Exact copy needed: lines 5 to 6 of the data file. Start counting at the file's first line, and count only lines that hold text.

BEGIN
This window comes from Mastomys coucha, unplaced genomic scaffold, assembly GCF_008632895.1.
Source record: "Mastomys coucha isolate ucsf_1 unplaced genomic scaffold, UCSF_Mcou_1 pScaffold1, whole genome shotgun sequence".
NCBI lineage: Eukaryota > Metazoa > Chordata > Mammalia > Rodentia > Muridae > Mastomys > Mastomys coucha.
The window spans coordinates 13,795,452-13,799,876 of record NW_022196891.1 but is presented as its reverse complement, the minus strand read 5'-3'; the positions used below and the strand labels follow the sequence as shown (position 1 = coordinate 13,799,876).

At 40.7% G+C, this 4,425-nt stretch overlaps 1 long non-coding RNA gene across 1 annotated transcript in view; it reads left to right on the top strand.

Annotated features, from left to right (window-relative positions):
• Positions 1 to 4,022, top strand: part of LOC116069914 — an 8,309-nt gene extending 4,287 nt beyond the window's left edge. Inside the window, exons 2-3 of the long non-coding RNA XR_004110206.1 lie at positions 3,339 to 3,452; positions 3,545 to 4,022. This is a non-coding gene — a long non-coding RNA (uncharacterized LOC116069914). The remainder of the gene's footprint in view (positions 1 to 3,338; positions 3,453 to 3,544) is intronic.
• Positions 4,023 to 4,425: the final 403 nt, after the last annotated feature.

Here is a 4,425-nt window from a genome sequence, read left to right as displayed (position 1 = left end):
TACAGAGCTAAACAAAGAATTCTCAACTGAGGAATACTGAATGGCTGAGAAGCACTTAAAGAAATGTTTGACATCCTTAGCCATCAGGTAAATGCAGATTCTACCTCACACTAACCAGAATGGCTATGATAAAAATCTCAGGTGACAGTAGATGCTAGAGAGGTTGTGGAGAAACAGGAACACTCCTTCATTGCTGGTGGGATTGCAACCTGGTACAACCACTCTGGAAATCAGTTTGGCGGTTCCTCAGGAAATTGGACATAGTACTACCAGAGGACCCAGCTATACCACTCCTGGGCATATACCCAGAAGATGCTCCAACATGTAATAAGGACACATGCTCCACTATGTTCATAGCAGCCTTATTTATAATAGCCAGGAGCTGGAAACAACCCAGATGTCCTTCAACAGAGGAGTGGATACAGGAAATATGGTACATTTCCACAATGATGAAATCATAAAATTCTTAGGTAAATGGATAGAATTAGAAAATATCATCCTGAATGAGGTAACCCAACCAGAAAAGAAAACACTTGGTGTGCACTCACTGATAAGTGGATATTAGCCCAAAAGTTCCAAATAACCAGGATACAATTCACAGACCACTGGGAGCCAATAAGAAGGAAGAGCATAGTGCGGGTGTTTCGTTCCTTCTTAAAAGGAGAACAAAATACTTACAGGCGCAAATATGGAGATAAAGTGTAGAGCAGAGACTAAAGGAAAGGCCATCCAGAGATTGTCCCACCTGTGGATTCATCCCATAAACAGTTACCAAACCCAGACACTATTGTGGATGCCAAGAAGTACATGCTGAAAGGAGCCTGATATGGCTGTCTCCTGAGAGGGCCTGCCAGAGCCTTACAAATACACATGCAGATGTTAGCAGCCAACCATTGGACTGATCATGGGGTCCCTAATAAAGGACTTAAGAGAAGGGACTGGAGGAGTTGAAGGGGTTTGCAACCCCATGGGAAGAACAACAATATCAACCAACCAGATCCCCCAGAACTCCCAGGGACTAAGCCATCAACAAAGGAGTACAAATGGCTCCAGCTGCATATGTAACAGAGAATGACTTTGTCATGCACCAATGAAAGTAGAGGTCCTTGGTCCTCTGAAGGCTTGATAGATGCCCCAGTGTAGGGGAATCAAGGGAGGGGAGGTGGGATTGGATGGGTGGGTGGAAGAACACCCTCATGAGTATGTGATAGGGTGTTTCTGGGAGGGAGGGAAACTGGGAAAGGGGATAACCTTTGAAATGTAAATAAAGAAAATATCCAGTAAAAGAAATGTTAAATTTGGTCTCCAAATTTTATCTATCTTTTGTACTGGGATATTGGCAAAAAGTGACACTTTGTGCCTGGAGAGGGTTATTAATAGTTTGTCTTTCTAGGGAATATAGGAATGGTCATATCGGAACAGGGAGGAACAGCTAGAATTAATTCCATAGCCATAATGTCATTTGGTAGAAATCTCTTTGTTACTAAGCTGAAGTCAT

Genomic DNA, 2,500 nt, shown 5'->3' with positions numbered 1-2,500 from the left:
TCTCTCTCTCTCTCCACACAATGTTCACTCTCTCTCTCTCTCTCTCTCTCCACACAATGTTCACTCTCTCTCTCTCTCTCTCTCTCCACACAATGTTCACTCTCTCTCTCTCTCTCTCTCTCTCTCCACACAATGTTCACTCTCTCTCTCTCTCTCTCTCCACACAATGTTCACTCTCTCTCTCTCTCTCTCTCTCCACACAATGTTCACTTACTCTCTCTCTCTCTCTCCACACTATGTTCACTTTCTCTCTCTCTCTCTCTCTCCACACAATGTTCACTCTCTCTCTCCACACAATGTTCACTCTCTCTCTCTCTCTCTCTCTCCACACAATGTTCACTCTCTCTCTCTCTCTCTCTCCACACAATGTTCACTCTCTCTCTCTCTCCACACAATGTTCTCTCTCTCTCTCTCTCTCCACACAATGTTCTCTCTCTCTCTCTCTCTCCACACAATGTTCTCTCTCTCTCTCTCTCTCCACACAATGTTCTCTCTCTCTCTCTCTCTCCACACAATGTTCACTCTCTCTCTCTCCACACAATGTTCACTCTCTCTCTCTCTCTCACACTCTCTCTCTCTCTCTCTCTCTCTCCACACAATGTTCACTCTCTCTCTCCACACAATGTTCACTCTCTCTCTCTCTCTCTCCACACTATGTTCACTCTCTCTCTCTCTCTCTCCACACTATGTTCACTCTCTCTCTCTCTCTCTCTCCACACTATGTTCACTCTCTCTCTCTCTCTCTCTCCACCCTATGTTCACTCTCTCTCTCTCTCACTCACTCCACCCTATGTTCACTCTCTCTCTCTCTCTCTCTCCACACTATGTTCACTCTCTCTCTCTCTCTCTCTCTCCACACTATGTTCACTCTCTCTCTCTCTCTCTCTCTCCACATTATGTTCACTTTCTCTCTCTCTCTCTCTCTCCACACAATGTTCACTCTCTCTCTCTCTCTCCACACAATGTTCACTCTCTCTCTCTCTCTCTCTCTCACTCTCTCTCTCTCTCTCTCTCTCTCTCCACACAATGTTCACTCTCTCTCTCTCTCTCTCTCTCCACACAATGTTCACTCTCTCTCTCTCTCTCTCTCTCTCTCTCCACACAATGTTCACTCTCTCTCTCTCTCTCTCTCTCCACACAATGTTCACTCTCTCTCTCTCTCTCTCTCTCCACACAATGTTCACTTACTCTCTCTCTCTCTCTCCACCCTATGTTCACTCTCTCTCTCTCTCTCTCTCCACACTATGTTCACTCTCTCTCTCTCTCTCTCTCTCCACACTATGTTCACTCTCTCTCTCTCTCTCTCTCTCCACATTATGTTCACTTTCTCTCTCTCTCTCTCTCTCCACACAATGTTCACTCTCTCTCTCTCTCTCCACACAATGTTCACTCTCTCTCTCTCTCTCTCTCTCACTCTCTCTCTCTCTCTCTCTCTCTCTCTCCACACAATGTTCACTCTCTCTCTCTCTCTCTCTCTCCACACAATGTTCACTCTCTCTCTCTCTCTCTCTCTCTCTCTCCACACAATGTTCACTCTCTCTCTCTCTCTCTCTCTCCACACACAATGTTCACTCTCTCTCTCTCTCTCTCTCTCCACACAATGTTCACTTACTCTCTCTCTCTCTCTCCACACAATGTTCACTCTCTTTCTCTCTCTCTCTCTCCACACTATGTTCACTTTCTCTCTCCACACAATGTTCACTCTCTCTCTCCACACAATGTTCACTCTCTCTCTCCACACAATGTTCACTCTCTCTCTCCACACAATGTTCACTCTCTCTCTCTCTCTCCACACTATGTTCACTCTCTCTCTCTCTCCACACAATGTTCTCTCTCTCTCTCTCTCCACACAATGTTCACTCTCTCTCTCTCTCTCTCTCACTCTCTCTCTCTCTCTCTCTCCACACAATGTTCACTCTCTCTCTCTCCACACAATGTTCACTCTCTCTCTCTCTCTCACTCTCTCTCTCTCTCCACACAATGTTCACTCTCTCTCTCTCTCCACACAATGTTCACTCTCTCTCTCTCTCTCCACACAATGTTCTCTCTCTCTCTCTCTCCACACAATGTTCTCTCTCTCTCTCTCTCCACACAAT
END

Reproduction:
At 40.7% G+C, this 4,425-nt stretch overlaps 1 long non-coding RNA gene across 1 annotated transcript in view; it reads left to right on the top strand.

Annotated features, from left to right (window-relative positions):